A nerve-racking, palm sweating movie. In my perspective the theme explored here is as interesting as it is disturbing - obsession over the human body, substance abuse, clinical depression and dissociation of the self. It definitely is not for everybody and I have to confess that if this wasn't suggested to me, I would have never watched it. Jeremy Irons is exquisite in this.
A departure for Cronenberg. One that seems on the surface ripe with all his trappings, but ends up surprisingly light on the visceral thrills that are to be expected with his work in this era. Instead, we are given a mindbending thriller anchored on the dual performances of Jeremy Irons. It's a strong film, at its core about how one's actions affect those around them. I wouldn't call it a horror film, though.
Perhaps Cronenberg's defining work this '88 film is a fascinating and masterful excursion into the themes that have been ever present in the director's oeuvre. Jeremy Irons gives an amazing pair of performances here that draw us into the depths of deterioration. Genevieve Bujold also impresses here. Artistically the film has a bold and controversial edge that is equally mesmerizing and disturbing. Essential cinema.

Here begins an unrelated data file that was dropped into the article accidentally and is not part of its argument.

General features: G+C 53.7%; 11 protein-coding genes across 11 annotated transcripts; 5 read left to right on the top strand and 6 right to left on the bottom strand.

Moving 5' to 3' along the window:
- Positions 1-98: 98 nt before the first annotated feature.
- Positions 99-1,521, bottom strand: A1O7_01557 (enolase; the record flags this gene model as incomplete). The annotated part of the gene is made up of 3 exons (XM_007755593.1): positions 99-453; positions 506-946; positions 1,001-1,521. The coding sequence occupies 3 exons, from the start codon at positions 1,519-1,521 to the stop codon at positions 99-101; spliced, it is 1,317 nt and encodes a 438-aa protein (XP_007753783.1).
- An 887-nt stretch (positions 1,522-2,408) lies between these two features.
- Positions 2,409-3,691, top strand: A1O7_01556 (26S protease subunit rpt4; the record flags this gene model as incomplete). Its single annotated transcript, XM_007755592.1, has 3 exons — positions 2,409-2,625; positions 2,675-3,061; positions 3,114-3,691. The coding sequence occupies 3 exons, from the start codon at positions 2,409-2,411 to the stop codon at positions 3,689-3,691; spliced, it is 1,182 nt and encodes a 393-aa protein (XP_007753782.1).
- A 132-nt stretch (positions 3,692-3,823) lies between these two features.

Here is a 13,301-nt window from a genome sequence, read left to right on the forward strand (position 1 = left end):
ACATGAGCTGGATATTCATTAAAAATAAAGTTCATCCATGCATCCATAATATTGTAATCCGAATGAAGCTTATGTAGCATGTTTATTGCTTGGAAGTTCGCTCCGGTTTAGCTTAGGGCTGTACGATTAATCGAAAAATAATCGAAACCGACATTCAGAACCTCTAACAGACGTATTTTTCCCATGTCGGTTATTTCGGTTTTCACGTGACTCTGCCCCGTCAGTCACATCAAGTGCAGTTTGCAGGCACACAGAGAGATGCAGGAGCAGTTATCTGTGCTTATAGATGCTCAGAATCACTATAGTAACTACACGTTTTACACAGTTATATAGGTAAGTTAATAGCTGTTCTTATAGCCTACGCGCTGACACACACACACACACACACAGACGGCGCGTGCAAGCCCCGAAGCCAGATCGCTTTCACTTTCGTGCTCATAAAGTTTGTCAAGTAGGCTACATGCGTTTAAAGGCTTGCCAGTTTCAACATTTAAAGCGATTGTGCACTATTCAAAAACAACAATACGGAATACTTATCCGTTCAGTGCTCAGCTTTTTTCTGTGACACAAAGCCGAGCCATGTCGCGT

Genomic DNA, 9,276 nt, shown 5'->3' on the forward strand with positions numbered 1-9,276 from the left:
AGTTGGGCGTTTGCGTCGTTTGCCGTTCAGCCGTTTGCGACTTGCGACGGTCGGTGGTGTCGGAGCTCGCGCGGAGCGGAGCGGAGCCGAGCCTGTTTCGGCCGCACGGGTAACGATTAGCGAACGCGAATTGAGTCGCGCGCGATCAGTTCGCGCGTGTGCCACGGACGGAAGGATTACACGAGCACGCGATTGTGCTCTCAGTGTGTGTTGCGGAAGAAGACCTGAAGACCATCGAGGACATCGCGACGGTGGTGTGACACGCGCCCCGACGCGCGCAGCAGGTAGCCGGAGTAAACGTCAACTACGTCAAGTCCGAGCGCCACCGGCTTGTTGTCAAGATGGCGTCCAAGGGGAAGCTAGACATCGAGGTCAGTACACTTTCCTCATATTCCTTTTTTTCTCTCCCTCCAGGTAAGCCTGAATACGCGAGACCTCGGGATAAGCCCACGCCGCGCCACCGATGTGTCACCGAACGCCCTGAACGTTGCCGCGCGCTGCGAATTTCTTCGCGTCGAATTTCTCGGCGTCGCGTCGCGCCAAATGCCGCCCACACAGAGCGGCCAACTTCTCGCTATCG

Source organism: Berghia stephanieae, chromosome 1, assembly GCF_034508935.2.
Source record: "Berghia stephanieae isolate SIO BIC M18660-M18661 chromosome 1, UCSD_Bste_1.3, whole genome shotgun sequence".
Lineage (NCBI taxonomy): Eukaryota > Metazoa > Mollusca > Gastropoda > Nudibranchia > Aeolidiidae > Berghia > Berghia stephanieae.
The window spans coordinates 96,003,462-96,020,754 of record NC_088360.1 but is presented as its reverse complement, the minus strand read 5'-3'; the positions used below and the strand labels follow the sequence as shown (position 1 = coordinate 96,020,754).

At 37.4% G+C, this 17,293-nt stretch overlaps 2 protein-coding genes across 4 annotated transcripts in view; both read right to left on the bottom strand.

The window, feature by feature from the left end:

Dead Ringers elegantly keeps you on your toes through a slow-burning plot accompanied with the confusion that comes with depicting twins. At first I thought one was the nervous ego and the other the superego. Yet as with twins they ended up being the supportive structures for each other, brilliantly portrayed by Cronenberg. His best in my mind.